Never mind the rise in electricity tariffs, toll rates, and satellite television subscriptions, many Malaysians are grumbling every time they go to the market and stores because of the soaring prices of fruit and vegetables.
(Thanks to blog visitor Radhi for the video link.)
To make matters worse, Malaysia relies heavily on imported food, as our own fertile agriculture land is gobbled up for speculative property development and cash crop plantations. Penang, for instance, has lost many of its farms and orchards, in places such as Tanjung Tokong and Balik Pulau.
The UN special rapporteur on the right to food, Olivier De Schutter, noted recently:
Palm oil dominates the agricultural landscape in Malaysia, occupying 5 million hectares – more than 70 per cent of the country’s arable land. Malaysia produces 39 per cent of global palm oil and accounts for 44 per cent of global exports. However, the growing sector has generated environmental concern due to deforestation, biodiversity loss and soil nutrient depletion.
The Special Rapporteur warned that the focus on export-led commodity production makes the country highly vulnerable to price shocks on international markets, as the country depends on imports for basic foodstuffs, including 30 per cent of rice, Malaysia’s main staple crop, 66 per cent of fruits, and 41 per cent of vegetables.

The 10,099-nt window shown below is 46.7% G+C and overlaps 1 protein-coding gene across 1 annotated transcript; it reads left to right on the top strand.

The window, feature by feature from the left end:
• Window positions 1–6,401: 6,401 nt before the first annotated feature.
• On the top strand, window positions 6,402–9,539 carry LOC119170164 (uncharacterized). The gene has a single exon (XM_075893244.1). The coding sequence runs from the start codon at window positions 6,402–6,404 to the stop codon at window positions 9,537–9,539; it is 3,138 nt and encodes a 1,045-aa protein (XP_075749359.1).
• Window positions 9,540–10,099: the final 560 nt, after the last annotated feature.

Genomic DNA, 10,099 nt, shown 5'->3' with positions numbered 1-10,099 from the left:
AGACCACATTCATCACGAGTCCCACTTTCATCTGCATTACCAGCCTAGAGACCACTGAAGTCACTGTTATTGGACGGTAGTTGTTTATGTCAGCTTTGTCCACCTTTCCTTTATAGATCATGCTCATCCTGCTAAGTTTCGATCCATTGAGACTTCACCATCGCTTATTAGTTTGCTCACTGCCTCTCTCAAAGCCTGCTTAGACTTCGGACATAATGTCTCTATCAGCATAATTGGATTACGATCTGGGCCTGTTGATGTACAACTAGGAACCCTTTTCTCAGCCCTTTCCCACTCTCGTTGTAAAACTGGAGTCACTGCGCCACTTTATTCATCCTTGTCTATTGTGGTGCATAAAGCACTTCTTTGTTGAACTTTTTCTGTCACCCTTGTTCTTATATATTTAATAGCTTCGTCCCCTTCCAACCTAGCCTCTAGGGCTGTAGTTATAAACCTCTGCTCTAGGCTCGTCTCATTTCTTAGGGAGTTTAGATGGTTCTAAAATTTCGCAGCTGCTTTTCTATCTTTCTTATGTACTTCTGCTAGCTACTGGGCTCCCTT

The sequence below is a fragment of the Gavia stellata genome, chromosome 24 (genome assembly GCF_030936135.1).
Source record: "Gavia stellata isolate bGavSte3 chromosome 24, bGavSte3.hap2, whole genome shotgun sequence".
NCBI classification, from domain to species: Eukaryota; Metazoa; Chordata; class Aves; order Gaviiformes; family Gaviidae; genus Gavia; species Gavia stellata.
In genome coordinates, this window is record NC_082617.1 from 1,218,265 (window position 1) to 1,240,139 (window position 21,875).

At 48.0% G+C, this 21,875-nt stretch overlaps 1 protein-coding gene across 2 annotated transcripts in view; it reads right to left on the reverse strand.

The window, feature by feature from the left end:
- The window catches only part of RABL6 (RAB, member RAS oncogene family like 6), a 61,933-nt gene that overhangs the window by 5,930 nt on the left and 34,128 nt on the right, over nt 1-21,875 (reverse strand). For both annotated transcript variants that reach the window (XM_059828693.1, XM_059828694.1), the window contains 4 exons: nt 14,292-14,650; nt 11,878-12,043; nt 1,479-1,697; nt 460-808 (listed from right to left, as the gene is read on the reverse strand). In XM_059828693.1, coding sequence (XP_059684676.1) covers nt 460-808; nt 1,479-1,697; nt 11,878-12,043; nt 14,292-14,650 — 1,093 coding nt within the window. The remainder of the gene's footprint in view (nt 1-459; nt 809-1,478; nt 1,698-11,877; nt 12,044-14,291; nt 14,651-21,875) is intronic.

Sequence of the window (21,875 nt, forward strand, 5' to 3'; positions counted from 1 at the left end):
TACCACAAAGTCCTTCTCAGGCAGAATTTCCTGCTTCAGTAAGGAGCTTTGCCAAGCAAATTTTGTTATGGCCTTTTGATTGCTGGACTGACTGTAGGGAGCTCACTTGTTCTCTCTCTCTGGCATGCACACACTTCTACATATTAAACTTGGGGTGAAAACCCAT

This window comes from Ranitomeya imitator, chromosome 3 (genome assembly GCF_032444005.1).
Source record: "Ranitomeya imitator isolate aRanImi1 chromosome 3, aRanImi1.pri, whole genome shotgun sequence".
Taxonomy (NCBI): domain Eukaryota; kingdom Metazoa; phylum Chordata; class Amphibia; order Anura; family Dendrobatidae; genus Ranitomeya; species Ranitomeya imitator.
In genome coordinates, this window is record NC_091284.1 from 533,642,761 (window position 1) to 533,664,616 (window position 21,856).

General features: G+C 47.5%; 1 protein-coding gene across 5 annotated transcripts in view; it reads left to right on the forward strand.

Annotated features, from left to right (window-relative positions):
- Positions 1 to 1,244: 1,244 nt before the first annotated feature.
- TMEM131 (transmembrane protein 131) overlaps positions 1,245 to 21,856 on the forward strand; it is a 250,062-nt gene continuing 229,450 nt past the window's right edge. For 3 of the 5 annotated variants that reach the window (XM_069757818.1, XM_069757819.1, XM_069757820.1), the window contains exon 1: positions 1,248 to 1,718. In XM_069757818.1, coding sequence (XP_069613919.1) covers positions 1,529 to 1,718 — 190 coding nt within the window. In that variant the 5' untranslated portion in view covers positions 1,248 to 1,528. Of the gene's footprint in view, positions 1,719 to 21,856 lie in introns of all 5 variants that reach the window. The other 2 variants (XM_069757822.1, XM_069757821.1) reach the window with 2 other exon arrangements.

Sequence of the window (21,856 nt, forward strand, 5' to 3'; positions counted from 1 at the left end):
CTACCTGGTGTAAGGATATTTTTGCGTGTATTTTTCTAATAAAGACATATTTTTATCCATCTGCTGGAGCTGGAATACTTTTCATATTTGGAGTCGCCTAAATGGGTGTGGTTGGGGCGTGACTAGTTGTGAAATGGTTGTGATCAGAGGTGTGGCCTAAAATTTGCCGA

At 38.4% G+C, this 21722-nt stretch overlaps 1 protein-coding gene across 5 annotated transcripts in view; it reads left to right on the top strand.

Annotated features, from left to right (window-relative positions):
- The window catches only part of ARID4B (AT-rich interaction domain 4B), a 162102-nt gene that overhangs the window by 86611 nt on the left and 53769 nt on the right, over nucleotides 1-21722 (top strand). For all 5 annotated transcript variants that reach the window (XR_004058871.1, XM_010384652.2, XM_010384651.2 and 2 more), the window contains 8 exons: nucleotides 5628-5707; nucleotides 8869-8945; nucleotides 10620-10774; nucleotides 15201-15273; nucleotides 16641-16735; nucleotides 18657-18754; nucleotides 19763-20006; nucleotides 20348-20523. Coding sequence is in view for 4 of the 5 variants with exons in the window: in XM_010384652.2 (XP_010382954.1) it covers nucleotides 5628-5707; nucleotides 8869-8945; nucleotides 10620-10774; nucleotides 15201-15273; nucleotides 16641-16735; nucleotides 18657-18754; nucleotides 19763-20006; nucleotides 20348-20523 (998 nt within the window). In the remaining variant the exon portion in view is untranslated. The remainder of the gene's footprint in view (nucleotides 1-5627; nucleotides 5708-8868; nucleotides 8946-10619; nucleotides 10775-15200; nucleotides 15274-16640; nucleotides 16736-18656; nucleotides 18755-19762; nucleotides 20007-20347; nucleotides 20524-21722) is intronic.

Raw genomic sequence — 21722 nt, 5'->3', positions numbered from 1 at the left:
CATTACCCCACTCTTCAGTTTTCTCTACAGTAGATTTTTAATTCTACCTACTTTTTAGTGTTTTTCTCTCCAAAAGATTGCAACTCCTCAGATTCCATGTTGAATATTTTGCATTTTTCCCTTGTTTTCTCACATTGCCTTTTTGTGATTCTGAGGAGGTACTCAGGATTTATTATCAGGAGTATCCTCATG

Higher food prices are being manifested in various subtle ways. Someone told me that a particular brand of sardines used to contain four sardines in a can, but now the same can contains just three.
Or a packet of salt may contain less than before.
Noodles including char koay teow at many places are now served on plates barely larger than saucers, as serving sizes have grown shrivelled. If we are observant, we may even notice our roti canai being ‘downsized’ before our very eyes. And honey, they’ve shrunk the thosai!
At the market, many customers are often heard grumbling over the price hikes.
Given the rising cost of living, growing indebtedness, depressed wages and low pensions, the vulnerable, the sick, and the working poor are finding it difficult to cope. Unfortunately, our social welfare and support services are in many cases inadequate, our general hospitals underfunded and overstretched while public funds are frittered away.
In Singapore, the working poor are also feeling the strain.
(Thanks to blog visitor Don Anamalai for the link.)
These are difficult times indeed. And all this happening befor GST piles more misery on the people.